Victor Davis Hanson: Kneeling NFL Players Are ‘Violating the Cardinal Rule of Business’

Historian says that protesting sports stars' politicizing the game is an 'insult' to their fan base

by Kathryn Blackhurst | Updated 09 Oct 2017 at 11:31 AM

Military historian and political columnist Victor Davis Hanson said that National Football League players who protest during the national anthem before games are “violating the cardinal rule of business” by choosing to “insult” their fan base, during an interview Monday on “The Laura Ingraham Show.”

Hanson, a Martin and Illie Anderson Senior Fellow at the Hoover Institution and professor of classics emeritus at California State University, Fresno, spoke the day after Vice President Mike Pence walked out of a football game following dozens of San Francisco 49ers players’ refusal to stand during the national anthem. Saying that he “will not dignify any event that disrespects our soldiers, our Flag, or our National Anthem,” Pence’s sentiments appeared to ring true among the NFL’s core fan base as the politicization of the sport has led to plummeting ratings and low favorability ratings.

"The players think that the audience are coastal hipsters, and they're not. They're mostly, the hardcore audience ... males, usually about 30 to 60, and they tend to be red-state conservative males," Hanson said. "So they're basically violating the cardinal rule of business: You never insult your base, your customer base. And that's what they're doing."

"There are certain vulnerabilities that the players don't realize that they're pushing into the face of the fan. It's not going to work," Hanson added. "I think they're going to lose 10 or 20 percent of their fan base, and that's going to make radical changes in how it's financed and operated."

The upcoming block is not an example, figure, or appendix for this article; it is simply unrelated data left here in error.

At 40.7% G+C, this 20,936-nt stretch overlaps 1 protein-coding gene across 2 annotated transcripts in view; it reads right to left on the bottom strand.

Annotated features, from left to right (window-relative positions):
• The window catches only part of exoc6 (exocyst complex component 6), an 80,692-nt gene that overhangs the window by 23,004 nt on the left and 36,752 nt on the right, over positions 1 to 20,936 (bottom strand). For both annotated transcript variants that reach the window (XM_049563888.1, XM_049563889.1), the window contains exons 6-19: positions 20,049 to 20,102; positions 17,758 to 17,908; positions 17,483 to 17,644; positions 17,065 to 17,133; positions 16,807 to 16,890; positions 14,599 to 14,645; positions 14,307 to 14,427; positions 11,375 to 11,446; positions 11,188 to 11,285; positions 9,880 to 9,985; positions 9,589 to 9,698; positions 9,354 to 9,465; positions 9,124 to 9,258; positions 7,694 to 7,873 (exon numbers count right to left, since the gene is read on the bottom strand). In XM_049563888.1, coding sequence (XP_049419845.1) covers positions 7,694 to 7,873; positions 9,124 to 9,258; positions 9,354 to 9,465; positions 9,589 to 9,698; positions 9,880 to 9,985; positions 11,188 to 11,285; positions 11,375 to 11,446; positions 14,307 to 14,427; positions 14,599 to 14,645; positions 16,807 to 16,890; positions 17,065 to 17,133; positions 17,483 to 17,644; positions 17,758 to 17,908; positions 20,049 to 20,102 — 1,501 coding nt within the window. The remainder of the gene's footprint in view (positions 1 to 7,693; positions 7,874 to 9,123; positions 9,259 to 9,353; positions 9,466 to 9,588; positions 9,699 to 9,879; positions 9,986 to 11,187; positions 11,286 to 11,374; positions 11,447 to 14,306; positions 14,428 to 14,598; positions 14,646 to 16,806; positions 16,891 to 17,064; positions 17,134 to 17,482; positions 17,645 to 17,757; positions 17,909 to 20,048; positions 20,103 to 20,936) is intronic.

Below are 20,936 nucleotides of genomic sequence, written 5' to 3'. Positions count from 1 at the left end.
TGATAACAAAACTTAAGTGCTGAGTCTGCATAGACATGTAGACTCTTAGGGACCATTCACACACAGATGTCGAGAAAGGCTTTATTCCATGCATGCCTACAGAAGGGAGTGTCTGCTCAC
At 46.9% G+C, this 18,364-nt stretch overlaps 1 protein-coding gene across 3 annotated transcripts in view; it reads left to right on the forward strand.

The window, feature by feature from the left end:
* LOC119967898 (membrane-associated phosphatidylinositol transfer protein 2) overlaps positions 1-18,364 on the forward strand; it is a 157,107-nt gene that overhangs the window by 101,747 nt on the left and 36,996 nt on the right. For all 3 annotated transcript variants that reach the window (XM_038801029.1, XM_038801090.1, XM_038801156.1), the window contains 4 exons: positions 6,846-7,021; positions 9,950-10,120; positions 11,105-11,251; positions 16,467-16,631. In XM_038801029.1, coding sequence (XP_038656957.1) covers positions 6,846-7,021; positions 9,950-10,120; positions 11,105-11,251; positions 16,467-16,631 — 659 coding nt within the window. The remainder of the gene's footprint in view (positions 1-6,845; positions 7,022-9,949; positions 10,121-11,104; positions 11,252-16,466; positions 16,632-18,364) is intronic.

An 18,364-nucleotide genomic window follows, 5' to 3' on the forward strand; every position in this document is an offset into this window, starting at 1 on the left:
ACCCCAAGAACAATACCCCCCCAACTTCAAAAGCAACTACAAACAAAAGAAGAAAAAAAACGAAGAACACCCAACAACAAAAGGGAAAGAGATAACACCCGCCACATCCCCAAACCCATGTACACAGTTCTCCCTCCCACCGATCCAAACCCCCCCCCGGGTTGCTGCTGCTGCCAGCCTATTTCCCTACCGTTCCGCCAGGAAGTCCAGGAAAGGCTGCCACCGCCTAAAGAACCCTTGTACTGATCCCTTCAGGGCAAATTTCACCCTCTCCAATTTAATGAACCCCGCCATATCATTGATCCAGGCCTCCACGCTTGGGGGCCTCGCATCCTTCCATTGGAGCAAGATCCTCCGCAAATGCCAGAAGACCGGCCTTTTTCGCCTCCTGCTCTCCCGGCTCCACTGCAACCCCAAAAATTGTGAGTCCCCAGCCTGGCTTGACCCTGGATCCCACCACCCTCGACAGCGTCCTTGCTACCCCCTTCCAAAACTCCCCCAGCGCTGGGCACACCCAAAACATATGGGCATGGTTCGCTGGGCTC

Noting that the entire controversy is "all going to be distilled down to money," Hanson said, "that's what the NFL is about."

"And the money won't be there if [the players] continue to do what they do. It just won't happen," Hanson said. "They have a very unsympathetic message in which African-American players … are saying the country is racist to the point that they can't even stand for the symbol of their country."

Saying that Pence "understood that the market's going to adjudicate" whether or not NFL fans support the national anthem protests, Hanson predicted that the present viewership and favorability ratings trajectory "is not sustainable."

"And they're going to have to cut salaries or they're going to have to cut teams or going to have to do something," Hanson said.

In response to the ongoing controversy, Dallas Cowboys owner Jerry Jones threatened Sunday to bench any of the team's players who choose to protest during the national anthem by kneeling.

"If there is anything that is disrespectful to the flag, then we will not play," Jones said, the Dallas News reported. "You understand? If we are disrespecting the flag then we won't play. Period ... We're going to respect the flag, and I'm going to create the perception of it. And we have."

Hanson also addressed comments that kneeling 49ers safety Eric Reid made on Sunday, after Pence orchestrated his walkout. Reid told reporters that "this looks like a PR stunt to me," because Pence must have known that 49ers players often kneel during the national anthem and follow in the footsteps of the one who started it all: former 49ers quarterback Colin Kaepernick, now an unsigned free agent.

"This is what systemic oppression looks like," Reid said. "A man with power comes to the game, tweets a couple of things out, and leave[s] the game with an attempt to thwart our efforts. Based on the information I have, that's the assumption I've made."

Hanson responded, saying that Reid has "never been outside of the United States, apparently, because if you go to the Middle East or Africa or Asia or South America, you learn very quickly what oppression is."

The military historian and political columnist also noted that the national anthem protests have become politicized in a way that makes it unclear exactly what — or who — the players are now protesting against. When President Donald Trump called out the kneelers at a rally in Alabama on September. 22, the protests increased exponentially in volume as anti-Trump sentiments infused them.

"What are they protesting about? Is it … racism against blacks? Is it police brutality? Is it Donald Trump?" Hanson asked. "It changes week to week."

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